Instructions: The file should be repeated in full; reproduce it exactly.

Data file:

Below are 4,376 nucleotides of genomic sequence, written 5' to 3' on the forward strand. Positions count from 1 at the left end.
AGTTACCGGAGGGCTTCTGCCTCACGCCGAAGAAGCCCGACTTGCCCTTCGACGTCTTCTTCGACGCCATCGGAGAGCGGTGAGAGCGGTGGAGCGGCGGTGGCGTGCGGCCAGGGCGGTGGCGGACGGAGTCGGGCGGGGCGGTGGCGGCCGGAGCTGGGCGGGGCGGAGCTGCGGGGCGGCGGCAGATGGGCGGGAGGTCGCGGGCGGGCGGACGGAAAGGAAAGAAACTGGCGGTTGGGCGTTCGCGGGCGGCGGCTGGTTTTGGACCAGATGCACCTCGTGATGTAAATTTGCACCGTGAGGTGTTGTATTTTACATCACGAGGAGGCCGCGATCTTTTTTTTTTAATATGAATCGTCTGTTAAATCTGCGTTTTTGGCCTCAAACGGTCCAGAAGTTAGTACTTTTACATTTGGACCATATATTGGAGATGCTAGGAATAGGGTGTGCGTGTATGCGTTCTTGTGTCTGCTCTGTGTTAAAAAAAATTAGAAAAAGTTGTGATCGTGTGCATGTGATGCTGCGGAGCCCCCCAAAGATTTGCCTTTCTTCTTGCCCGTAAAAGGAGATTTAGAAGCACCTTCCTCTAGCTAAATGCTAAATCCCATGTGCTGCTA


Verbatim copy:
Below are 4,376 nucleotides of genomic sequence, written 5' to 3' on the forward strand. Positions count from 1 at the left end.
AGTTACCGGAGGGCTTCTGCCTCACGCCGAAGAAGCCCGACTTGCCCTTCGACGTCTTCTTCGACGCCATCGGAGAGCGGTGAGAGCGGTGGAGCGGCGGTGGCGTGCGGCCAGGGCGGTGGCGGACGGAGTCGGGCGGGGCGGTGGCGGCCGGAGCTGGGCGGGGCGGAGCTGCGGGGCGGCGGCAGATGGGCGGGAGGTCGCGGGCGGGCGGACGGAAAGGAAAGAAACTGGCGGTTGGGCGTTCGCGGGCGGCGGCTGGTTTTGGACCAGATGCACCTCGTGATGTAAATTTGCACCGTGAGGTGTTGTATTTTACATCACGAGGAGGCCGCGATCTTTTTTTTTTAATATGAATCGTCTGTTAAATCTGCGTTTTTGGCCTCAAACGGTCCAGAAGTTAGTACTTTTACATTTGGACCATATATTGGAGATGCTAGGAATAGGGTGTGCGTGTATGCGTTCTTGTGTCTGCTCTGTGTTAAAAAAAATTAGAAAAAGTTGTGATCGTGTGCATGTGATGCTGCGGAGCCCCCCAAAGATTTGCCTTTCTTCTTGCCCGTAAAAGGAGATTTAGAAGCACCTTCCTCTAGCTAAATGCTAAATCCCATGTGCTGCTA